* U.S. regulator accused Citi of lapses
* Citi agrees to improve compliance
* Citi will not pay penalty as part of agreement (Rewrites, adds background, additional byline)
By Dave Clarke and Carrick Mollenkamp
April 5 (Reuters) - Citigroup, one of the world’s biggest banks, had major lapses in its anti-money laundering systems that are supposed to police the flow of shadowy money, a U.S. bank regulator said.
The Comptroller of the Currency, which regulates national banks, said on Thursday that Citigroup Inc’s Citibank had fallen short in establishing and maintaining programs meant to identify money laundering and other improper flows of money.
Under an agreement with the OCC, the bank will have to improve its anti-money laundering operations but will not pay a monetary penalty. Citi did not admit or deny any wrongdoing.
There has been an increased effort by federal and state regulators to crack down on shadowy money moving entering the U.S. banking system. Citigroup is the fourth big global bank to be hit in the regulatory crackdown over the past two years.
The OCC specifically cited a weakness in Citigroup’s so-called remote deposit capture business. That business typically enables banks to process deposits from foreign banks seeking access to the U.S. banking system.
Those deposits can be transferred into a bank via large volumes of traveler’s checks.
Citi informed the OCC that it had found compliance problems in this line of business dating back to 2006, according to the consent order released on Thursday.
As part of the agreement with the OCC, Citi will have to hire an independent consultant to review bank records and determine whether “suspicious activity was timely identified by the bank.”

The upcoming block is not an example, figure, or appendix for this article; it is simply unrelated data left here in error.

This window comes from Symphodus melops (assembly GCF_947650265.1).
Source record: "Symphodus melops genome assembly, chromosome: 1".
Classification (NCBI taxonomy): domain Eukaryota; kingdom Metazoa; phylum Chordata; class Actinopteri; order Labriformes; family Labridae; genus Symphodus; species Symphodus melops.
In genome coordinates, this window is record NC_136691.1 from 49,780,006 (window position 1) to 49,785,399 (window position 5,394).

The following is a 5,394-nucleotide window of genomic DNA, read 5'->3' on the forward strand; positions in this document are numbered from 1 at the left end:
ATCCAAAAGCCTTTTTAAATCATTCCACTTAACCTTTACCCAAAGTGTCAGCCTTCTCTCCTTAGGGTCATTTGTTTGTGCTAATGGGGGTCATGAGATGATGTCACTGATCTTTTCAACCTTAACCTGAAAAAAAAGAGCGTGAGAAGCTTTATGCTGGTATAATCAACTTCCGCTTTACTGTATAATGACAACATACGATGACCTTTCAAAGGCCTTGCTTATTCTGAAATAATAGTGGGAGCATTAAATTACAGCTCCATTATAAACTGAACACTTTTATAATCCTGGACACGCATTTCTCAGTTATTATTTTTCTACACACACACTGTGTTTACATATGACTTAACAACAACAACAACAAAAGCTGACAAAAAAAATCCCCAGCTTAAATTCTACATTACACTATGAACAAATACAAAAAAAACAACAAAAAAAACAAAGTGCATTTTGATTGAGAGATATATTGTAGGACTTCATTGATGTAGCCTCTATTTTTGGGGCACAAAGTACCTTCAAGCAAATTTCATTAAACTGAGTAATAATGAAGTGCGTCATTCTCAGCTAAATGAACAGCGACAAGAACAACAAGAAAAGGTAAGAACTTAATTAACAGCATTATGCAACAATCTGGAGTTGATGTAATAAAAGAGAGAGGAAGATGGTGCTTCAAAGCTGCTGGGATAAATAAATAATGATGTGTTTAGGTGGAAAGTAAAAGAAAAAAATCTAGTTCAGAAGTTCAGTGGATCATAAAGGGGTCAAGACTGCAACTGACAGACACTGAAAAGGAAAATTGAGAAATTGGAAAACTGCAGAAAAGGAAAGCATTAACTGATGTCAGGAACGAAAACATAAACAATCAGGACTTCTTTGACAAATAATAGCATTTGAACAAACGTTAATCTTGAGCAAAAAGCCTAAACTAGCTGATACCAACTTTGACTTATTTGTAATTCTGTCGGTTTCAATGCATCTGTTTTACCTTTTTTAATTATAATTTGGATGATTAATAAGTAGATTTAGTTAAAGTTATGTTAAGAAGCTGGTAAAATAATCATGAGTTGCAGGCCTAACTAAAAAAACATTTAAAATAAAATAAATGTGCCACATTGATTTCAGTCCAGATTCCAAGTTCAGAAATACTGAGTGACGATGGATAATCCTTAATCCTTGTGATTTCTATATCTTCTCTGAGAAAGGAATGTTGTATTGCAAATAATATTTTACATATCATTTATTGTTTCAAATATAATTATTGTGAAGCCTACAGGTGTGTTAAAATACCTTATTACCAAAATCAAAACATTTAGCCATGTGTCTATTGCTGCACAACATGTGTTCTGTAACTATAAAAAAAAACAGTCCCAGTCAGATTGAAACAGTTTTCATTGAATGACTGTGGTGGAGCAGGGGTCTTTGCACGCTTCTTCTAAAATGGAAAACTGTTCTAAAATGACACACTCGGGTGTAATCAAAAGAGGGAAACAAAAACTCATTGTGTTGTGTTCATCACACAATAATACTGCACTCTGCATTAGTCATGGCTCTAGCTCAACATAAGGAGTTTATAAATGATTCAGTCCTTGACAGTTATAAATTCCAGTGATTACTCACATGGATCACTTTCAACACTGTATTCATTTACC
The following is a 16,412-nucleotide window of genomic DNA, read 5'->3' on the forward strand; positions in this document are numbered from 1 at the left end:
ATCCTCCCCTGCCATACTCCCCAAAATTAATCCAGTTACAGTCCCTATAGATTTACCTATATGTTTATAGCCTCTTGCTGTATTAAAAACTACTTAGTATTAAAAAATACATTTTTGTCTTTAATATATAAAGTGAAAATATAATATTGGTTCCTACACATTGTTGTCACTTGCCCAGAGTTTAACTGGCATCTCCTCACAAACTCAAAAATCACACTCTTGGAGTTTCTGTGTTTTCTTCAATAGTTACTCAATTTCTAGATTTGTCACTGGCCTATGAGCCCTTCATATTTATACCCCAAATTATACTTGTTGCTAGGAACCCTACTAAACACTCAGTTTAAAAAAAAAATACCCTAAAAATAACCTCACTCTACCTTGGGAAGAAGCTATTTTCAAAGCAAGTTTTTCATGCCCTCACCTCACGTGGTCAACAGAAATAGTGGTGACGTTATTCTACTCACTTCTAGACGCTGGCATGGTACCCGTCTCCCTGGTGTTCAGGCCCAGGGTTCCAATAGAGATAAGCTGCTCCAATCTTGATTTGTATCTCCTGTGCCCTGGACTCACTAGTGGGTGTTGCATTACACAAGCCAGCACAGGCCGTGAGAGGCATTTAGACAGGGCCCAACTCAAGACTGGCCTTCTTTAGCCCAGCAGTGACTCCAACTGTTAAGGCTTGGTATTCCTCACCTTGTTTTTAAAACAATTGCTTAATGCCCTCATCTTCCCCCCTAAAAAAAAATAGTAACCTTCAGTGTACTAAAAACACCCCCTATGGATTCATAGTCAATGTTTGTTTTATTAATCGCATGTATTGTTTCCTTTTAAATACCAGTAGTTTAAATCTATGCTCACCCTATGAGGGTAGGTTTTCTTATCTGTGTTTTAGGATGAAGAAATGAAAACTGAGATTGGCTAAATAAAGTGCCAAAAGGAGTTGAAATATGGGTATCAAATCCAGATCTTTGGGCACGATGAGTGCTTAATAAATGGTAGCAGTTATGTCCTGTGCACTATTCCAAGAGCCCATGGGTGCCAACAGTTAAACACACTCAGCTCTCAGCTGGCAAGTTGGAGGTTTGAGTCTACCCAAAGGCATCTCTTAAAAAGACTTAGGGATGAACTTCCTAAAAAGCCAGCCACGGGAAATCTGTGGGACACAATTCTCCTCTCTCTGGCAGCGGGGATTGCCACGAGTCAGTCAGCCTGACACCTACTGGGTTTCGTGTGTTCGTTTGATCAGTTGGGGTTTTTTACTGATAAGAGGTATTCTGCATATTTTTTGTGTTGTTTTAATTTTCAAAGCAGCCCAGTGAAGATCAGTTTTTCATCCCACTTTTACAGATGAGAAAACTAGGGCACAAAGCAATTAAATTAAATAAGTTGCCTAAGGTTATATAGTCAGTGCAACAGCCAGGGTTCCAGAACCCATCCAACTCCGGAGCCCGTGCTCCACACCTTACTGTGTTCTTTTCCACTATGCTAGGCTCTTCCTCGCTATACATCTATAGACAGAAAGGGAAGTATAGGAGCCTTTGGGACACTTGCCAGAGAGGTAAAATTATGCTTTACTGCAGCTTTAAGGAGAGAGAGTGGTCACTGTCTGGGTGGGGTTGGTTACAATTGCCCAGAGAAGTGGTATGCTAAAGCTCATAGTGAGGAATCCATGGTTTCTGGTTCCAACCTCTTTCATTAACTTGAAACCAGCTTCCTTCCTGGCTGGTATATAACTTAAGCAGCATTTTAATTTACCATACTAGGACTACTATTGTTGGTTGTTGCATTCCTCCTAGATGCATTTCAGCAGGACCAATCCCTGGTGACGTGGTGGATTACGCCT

“Many of the issues highlighted in the OCC’s order have already been remediated or are in the process of being remediated,” the bank said in a statement. “Furthermore, we are developing a plan to address the remaining OCC requirements.”
The order also cites problems in Citigroup’s correspondent banking business.
This function, where a bank acts as an agent of a foreign bank to provide services, h as long been seen as a weak spot in the U.S. banking system as smaller, foreign banks often seek access to the U.S. financial system through this business.
A Senate investigative panel, which has identified numerous ways in which illicit funds move globally, in 2001 issued a report specifically targeting gaps in correspondent banking.
That report found that “U.S. banks, through the correspondent accounts they provide to foreign banks, have become conduits for dirty money flowing into the American financial system.”
In recent years regulators and law enforcement officials have focused on money laundering problems at other large banks.
For instance, the U.S. unit of HSBC Holdings Plc, ABN Amro Holding NV and Wachovia Corp all were fined or reprimanded in 2010 by federal law-enforcement and bank regulators for lapses in anti-money laundering systems.
In 2009 and 2010, Barclays Plc, Lloyds Banking Group and Credit Suisse Group agreed to settlements totaling more than $1 billion as part of a probe into aiding sanctioned countries, banks or other enterprises.
The issue has also caught the attention of Congress.
A U.S. Senate panel is investigating HSBC and a hearing by the Senate Permanent Subcommittee on Investigations could occur later this year.
That investigation could extend to other banks or gaps in the U.S. regulatory system, according to a person familiar with the Senate probe. It is not known if Citigroup is a part of that investigation. HSBC is cooperating with the probe. (Reporting By Dave Clarke in Washington and Carrick Mollenkamp in New York; Editing by Gerald E. McCormick, John Wallace and Tim Dobbyn)